She clearly appreciates many of the classic Irish traits - wit, spirit, good humour, informality, irreverence and the ability to fit in at all levels.
So, just who makes up the Irish connection for the Queen?
History was made in 1993, when former Irish President Mary Robinson had tea with the Queen at Buckingham Palace. She became the Republic's first Head of State to meet a British monarch on an official visit. She prepared the ground but President Mary McAleese has been the powerful force behind this visit. Over several years, she has built up a good relationship with the Queen, whom she admires, and has called the State visit 'historic'. The two first met during President McAleese's term as Pro-Vice Chancellor at Queen's University, Belfast, which started in 1994. In November 1998, the new president had her first public meeting with Queen Elizabeth at Ypres, during a Remembrance Service for Irishmen who died in the two World Wars.
President and Queen clearly get on well and have met privately and publicly on several occasions since.
There is Irish blood at the heart of the British monarchy - including the late Diana, Princess of Wales, and Sarah, Duchess of York (the former wife of Prince Andrew and better known as Fergie). Both of these strong-minded, modern women had a major influence on the Royal family and both could claim Irish ancestry. Sarah's mother, born Susie Wright, was connected to the Wingfield family, of Powerscourt, Co Wicklow. As granddaughter of the 8th Viscount Powerscourt, Sarah's mother spent long periods of her childhood there. She learned to love riding out over the magnificent estate, an experience also enjoyed by Fergie when she came there for holidays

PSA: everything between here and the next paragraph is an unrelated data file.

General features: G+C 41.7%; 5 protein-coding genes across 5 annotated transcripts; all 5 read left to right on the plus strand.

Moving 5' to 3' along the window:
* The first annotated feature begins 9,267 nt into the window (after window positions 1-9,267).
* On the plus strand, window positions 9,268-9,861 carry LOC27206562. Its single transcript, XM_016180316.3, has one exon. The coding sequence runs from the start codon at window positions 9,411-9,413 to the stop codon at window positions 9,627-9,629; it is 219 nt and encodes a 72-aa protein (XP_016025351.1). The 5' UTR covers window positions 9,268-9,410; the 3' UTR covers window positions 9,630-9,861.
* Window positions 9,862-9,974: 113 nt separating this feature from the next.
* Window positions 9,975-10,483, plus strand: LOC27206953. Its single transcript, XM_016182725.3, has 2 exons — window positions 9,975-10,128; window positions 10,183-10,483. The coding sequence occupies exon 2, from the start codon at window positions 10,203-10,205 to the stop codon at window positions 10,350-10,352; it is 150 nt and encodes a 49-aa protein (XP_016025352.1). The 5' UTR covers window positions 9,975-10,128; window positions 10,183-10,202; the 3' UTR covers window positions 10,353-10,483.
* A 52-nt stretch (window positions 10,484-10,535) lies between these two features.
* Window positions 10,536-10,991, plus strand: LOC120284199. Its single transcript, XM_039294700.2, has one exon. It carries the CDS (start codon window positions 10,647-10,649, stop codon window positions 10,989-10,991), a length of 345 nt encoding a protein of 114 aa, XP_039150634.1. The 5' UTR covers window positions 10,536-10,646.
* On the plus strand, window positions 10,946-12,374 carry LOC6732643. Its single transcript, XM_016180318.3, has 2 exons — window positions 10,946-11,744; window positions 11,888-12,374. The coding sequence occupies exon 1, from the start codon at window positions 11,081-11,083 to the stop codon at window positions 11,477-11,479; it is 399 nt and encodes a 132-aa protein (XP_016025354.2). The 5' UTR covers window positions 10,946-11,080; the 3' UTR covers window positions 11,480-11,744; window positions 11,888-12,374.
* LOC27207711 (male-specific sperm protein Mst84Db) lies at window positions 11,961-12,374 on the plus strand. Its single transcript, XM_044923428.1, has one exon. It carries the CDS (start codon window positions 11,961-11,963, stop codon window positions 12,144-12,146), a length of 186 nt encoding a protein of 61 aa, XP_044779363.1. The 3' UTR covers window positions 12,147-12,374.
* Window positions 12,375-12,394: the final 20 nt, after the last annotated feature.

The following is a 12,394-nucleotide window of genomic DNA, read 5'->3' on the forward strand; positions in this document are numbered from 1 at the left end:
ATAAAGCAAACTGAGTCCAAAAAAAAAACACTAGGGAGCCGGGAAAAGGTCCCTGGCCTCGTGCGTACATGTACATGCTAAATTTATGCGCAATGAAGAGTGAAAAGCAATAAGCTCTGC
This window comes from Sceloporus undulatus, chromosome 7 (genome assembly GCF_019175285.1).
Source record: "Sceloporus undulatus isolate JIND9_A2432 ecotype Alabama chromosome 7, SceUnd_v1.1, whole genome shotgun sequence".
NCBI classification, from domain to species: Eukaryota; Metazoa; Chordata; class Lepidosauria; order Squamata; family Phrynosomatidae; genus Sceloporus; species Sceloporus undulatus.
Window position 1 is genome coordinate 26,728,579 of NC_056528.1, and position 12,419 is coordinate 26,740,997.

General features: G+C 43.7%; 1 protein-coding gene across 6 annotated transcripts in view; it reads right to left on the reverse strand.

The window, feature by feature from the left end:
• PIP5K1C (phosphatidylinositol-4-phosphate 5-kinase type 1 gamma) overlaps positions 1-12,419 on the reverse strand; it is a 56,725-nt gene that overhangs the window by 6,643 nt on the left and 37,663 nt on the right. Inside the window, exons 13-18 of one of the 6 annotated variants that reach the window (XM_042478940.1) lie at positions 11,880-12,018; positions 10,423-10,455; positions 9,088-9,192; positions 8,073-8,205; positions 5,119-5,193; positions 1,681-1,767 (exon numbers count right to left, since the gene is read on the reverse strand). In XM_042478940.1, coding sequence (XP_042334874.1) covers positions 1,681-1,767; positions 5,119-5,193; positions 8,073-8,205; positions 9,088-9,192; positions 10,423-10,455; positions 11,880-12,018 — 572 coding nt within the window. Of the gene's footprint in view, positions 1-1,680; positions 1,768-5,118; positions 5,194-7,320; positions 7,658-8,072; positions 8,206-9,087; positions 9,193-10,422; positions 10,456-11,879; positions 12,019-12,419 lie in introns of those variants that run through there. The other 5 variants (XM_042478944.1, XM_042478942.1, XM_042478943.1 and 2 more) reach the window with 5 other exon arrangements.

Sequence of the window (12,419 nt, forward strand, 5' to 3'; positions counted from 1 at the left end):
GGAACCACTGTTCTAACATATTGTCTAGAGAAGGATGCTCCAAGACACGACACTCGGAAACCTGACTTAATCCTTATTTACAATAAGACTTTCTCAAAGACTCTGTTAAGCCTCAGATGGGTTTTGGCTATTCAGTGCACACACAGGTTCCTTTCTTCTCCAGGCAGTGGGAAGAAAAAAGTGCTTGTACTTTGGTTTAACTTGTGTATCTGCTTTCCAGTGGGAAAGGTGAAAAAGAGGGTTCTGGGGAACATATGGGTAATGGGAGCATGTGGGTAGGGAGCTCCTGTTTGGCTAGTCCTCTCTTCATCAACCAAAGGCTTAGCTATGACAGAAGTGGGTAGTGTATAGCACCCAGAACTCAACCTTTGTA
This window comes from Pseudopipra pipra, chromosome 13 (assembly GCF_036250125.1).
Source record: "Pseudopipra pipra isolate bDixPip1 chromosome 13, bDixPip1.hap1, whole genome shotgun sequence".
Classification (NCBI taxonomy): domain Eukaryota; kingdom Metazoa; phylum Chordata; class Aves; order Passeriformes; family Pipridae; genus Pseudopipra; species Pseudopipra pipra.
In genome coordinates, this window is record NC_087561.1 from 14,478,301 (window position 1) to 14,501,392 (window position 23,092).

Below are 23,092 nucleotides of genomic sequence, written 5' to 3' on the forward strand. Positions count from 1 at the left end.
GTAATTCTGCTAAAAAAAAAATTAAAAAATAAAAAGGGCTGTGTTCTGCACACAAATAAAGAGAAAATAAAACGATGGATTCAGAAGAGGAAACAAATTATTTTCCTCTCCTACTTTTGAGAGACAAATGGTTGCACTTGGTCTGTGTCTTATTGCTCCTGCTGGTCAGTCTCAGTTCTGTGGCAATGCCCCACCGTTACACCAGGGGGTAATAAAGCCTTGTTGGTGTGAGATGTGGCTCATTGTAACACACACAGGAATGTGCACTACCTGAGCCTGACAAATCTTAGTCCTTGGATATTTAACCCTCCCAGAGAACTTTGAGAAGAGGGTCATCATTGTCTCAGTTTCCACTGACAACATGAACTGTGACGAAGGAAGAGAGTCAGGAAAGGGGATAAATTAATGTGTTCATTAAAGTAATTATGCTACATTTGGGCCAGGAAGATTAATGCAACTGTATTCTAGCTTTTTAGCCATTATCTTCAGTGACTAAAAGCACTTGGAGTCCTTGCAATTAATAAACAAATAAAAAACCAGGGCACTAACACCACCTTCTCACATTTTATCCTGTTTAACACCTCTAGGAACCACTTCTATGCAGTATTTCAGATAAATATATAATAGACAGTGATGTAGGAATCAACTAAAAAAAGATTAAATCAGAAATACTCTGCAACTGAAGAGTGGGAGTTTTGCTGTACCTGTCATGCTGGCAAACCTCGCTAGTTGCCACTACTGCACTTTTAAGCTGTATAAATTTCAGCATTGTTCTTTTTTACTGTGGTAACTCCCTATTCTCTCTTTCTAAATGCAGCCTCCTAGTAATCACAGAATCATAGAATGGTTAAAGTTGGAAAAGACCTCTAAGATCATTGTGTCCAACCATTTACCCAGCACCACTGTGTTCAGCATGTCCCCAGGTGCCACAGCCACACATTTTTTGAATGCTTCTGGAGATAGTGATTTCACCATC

Susie was described as having "a touch of the Irish" about her, which attracted polo player Ronald Ferguson. After their marriage he became Prince Philip's polo manager and he and his wife became friends with the Queen and Duke.
Andrew and Fergie played together as children and married in 1986. The marriage lasted 10 years and produced hundreds of headlines - including the most famous in 1992. A newspaper ran a topless poolside picture of her having her toe sucked by an American financier friend. The incident effectively ended her close relationship with the Royals - and the couple announced they were divorcing in 1996.
Fergie's mother Susie remained on good terms with the Royal family, up to her tragic death in a car crash, just after the death of Diana.